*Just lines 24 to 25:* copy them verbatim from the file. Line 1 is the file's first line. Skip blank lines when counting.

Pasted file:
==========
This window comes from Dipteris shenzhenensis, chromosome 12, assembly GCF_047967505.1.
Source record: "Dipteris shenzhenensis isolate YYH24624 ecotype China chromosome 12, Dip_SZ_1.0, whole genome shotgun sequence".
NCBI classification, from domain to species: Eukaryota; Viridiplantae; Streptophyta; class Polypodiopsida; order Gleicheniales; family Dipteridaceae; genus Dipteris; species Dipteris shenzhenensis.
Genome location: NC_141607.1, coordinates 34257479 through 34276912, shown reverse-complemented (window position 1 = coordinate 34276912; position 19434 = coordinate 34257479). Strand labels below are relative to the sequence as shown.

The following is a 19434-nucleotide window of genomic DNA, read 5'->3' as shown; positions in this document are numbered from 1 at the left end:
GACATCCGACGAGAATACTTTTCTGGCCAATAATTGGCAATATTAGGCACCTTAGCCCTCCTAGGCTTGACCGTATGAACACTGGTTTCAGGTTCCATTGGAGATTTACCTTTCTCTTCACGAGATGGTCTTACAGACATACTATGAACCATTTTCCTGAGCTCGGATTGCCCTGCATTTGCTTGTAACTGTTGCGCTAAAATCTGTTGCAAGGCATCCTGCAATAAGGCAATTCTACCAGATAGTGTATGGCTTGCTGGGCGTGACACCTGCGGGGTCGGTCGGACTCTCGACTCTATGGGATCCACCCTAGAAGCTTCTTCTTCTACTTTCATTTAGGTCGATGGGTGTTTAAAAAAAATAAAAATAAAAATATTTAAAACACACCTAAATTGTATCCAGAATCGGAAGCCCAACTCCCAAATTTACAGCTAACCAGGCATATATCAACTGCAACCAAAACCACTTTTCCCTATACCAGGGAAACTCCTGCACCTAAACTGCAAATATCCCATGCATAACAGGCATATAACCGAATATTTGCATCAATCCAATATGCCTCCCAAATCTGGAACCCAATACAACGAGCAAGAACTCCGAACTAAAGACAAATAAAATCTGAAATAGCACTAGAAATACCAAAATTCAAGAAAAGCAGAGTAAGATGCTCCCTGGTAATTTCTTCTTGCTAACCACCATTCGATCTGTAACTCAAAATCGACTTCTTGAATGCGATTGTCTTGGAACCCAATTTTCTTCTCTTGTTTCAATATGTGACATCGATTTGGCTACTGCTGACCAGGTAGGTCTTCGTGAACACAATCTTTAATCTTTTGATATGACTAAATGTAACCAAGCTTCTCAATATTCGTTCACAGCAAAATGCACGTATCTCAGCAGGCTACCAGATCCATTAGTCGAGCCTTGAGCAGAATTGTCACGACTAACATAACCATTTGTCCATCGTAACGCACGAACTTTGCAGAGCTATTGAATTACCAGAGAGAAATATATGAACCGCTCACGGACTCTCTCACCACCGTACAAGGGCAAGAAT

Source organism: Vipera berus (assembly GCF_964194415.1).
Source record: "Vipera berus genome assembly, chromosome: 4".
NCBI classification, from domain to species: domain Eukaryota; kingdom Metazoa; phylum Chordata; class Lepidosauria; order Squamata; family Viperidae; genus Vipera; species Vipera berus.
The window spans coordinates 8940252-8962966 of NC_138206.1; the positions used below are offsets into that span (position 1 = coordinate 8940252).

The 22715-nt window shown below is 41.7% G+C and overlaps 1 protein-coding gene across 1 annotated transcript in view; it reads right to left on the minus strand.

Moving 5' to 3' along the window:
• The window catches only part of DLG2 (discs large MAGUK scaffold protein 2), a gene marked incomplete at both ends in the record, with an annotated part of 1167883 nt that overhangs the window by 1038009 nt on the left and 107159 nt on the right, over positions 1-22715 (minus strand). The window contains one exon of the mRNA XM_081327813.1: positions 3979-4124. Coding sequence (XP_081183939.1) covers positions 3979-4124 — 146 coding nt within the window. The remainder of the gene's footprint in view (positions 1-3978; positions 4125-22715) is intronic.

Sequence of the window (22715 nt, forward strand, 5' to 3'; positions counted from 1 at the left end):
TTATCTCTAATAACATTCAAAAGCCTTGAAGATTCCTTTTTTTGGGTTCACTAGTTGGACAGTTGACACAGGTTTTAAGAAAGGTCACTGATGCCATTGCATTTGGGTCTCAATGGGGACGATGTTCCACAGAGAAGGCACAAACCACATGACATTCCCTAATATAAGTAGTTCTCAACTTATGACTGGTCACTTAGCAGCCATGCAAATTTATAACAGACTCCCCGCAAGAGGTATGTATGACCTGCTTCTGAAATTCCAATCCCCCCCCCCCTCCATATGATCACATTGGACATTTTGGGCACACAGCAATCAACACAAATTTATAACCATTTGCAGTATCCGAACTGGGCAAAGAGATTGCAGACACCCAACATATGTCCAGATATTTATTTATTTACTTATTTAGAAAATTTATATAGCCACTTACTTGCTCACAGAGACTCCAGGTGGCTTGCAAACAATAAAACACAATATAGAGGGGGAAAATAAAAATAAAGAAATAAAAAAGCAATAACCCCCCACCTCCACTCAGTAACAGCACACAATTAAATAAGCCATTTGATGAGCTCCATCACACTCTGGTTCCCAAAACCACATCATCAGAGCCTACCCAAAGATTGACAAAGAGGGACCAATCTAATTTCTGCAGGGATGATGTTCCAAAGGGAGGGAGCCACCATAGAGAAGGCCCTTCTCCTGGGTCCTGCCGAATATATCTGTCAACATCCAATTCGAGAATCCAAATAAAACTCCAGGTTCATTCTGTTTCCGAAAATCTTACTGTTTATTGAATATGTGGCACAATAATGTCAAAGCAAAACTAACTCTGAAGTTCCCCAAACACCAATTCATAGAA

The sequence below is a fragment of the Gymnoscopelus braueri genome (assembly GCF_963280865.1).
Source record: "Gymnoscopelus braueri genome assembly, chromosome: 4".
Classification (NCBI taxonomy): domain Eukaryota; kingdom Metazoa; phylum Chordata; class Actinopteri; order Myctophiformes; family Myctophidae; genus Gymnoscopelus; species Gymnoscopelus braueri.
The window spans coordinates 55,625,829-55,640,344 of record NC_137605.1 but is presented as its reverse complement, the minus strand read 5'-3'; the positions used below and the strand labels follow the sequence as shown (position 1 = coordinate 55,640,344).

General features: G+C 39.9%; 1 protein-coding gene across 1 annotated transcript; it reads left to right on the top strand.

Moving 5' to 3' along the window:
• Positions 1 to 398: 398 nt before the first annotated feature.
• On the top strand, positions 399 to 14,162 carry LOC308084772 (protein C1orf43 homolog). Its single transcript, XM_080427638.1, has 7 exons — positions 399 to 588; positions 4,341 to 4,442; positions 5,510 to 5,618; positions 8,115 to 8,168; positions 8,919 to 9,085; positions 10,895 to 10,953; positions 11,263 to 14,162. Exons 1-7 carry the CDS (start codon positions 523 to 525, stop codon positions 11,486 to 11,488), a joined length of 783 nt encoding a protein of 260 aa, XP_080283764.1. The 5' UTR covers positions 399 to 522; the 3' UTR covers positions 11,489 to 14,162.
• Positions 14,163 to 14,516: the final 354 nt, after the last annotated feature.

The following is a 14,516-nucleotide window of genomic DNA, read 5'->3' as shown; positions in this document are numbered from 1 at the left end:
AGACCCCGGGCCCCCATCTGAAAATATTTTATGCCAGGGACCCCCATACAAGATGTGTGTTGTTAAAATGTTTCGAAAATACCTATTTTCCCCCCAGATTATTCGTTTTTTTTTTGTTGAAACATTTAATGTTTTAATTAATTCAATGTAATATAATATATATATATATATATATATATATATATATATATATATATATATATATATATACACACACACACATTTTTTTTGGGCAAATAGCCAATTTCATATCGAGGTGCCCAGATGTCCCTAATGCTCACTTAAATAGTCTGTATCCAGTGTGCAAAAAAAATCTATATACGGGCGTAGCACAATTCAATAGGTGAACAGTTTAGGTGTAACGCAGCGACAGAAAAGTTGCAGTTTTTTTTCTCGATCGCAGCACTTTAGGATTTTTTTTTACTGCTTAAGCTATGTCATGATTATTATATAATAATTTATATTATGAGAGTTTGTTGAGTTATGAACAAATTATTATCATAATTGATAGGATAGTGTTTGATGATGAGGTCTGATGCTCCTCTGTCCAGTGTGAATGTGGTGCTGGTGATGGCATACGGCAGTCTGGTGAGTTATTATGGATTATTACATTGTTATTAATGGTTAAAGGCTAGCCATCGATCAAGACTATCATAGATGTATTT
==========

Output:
• Positions 14,163 to 14,516: the final 354 nt, after the last annotated feature.

The following is a 14,516-nucleotide window of genomic DNA, read 5'->3' as shown; positions in this document are numbered from 1 at the left end: